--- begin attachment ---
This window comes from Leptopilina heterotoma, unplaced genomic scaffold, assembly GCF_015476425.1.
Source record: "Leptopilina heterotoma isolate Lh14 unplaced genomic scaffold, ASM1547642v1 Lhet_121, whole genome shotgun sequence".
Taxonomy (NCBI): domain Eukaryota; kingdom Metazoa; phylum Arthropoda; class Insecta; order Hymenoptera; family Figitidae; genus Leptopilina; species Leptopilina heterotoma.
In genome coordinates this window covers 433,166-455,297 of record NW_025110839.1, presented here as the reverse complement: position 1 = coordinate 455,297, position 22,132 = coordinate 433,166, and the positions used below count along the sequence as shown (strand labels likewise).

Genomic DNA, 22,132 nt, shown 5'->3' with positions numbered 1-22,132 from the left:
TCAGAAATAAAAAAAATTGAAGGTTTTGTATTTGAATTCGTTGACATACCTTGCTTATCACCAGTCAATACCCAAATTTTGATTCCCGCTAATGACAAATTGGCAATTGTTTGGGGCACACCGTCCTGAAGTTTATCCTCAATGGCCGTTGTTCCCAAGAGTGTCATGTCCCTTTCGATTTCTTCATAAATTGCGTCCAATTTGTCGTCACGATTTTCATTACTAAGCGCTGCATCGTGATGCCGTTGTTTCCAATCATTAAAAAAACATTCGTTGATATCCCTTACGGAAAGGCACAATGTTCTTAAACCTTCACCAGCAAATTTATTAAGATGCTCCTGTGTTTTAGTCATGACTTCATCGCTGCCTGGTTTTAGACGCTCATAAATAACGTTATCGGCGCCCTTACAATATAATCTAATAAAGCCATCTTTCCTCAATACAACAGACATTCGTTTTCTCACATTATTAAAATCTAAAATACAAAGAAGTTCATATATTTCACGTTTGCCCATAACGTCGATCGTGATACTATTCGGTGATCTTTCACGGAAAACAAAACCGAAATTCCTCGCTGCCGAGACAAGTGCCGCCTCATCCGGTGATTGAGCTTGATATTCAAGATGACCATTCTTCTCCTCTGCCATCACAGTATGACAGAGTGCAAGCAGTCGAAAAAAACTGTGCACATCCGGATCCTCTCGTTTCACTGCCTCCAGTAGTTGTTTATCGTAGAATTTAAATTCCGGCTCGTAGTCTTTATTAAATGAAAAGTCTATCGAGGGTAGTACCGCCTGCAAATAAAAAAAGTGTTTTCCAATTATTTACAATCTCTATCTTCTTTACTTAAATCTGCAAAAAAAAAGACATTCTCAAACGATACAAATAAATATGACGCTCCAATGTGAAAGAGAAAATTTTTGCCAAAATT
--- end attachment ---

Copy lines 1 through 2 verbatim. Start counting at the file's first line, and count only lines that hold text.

This window comes from Leptopilina heterotoma, unplaced genomic scaffold, assembly GCF_015476425.1.
Source record: "Leptopilina heterotoma isolate Lh14 unplaced genomic scaffold, ASM1547642v1 Lhet_121, whole genome shotgun sequence".